on Mar 5, 2016 at 8:00 pm

The ARB has poor taste.


15 people like this
Posted by DaPerk
a resident of Barron Park
on Mar 5, 2016 at 10:40 pm

I'm more upset at losing one of my favorites: Olive Garden. A great place, easy
to get to, good reasonably priced food, good service, lovely atmosphere. Boo Hoo


4 people like this
Posted by Roger Overnaut
a resident of Evergreen Park
on Mar 6, 2016 at 5:43 pm

When did El Camino get that grassy median?


19 people like this
Posted by Another oversized Hayes
a resident of Midtown
on Mar 7, 2016 at 11:08 am

[Portion removed.]

ARB architects get jobs from the developers and architects that come to them. And city staff obeys their boss who is tied in with development interests.
Simply put, Follow the Money.


8 people like this
Posted by Jeff
a resident of Duveneck/St. Francis
on Mar 7, 2016 at 11:26 am

Another concrete box...

Add brown and grey paint so it can be promoted as "good architecture"

An urban walkway going through the buildings lobby ... they are still trying to figure out how to take over every nearby public sidewalk and call it a public benefit they are providing.


27 people like this
Posted by Kate
a resident of Duveneck/St. Francis
on Mar 7, 2016 at 11:38 am

Palo Alto does not need another 3-4 story office building. In fact, it does NOT need another office building of any dimension!!! What we do need are affordable restaurants, and Olive Garden was a popular one - affordable especially at noon. The builders only care about their own $$$$ -----Not about out city or the people who live here.
Why can't the city limit these projects, think about the livability of Palo Alto?? Why can't the city stop the ugly architecture?


9 people like this
Posted by litebug
a resident of another community
on Mar 7, 2016 at 4:32 pm

I'm sitting up here in McMinnville, OR chuckling. I lived in Palo Alto from 1970 to 2008. Everything sounds about the same, just more of what was increasingly worst. By that I mean that as long as I lived there the developers got their way and it seems that nothing has changed in that respect. The city had already lost so much of its charm by the time I moved. The final straw, for me, was the way the Town & Country shopping center renewal was handled. "Mac" reminds me so much of Palo Alto at a better time but we're playing catch-up here and there are those who bemoan the "gentrification" of the charming downtown, which has increasingly catered to more the more fancy and expensive tastes of wine/food tourists. However, I do see far less in-your-face craven kowtowing here due, I think, to a more vigorous and even-handed city government. But, not to worry, we have to cope with the awful County Commissioners, and that's no picnic!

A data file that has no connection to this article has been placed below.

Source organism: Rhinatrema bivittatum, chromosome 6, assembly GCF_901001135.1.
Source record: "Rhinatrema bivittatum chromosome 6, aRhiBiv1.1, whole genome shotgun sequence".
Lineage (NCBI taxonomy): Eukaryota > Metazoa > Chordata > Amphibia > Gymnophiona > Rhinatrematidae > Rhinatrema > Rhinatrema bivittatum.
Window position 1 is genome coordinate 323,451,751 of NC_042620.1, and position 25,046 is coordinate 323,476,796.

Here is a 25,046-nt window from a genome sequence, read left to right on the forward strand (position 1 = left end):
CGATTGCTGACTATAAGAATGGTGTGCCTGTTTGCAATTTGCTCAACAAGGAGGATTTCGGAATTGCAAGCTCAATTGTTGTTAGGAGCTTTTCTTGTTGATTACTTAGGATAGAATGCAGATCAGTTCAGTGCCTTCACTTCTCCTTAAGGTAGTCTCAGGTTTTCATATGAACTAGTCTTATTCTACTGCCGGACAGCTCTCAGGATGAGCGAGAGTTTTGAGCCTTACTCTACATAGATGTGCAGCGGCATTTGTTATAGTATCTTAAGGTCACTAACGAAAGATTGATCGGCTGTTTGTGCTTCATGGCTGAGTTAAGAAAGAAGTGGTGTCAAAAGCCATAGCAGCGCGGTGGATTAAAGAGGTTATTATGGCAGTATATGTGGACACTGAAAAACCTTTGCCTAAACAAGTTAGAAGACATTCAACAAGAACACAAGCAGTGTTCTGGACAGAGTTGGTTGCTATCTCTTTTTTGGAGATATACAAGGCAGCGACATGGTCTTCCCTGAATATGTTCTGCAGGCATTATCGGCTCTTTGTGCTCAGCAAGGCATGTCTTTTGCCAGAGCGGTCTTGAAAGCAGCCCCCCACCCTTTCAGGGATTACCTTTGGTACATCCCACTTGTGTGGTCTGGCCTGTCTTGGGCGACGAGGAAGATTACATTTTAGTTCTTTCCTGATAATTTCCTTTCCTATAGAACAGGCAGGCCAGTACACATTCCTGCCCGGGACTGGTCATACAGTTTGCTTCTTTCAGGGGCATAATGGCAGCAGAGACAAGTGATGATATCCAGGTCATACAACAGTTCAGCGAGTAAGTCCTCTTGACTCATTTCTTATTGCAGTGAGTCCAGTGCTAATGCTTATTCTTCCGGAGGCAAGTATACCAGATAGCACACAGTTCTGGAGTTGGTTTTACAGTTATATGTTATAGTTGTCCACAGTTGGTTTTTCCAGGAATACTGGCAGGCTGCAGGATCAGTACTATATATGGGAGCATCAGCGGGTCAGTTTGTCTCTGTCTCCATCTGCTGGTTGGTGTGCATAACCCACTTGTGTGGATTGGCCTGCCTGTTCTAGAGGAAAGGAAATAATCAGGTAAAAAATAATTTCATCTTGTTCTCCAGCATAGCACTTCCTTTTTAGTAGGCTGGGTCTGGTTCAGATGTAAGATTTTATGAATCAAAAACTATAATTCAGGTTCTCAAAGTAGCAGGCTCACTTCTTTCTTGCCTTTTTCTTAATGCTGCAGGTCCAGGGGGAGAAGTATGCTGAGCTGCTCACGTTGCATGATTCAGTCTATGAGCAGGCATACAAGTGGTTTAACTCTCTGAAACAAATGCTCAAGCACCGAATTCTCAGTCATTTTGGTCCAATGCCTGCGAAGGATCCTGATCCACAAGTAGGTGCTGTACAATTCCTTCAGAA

20 people like this
Posted by Rose
a resident of Mayfield
on Mar 7, 2016 at 7:25 pm

Palo Alto is primarily a residential community. Why must we allow more offices? Atherton limits businesses -- why can't we be at least a little bit more like Atherton and just say no to more growth, especially more office space? Our traffic, noise and air pollution, and parking problems are almost unbearable. Cut-through traffic is speeding and rolling through stop signs in our neighborhoods, endangering our children on foot and on bicycle, our elderly and all pedestrians who would like to walk our streets in safety. Enough is enough. We can't just limit office space. We ALL must adapt to a new reality and get out of our cars and walk, ride bikes and use public transportation. Changes must start with you and me.


13 people like this
Posted by Tacky
a resident of Old Palo Alto
on Mar 7, 2016 at 9:06 pm

Hideous! Palo Alto is becoming ugly. [Portion removed.]


4 people like this
Posted by Robert
a resident of another community
on Mar 8, 2016 at 8:08 am

@Rose

Simply stating that Palo Alto is primarily a residential community doesn't change the fact that, based on the jobs vs resident ratio, its the exact opposite. And due to what seems like serious opposition to recent employee tax proposals, which could actually be effective in slowing job growth in Palo Alto and other cities, statements that this is unwanted seems somewhat disingenuous.


19 people like this
Posted by mauricio
a resident of Embarcadero Oaks/Leland
on Mar 8, 2016 at 10:59 am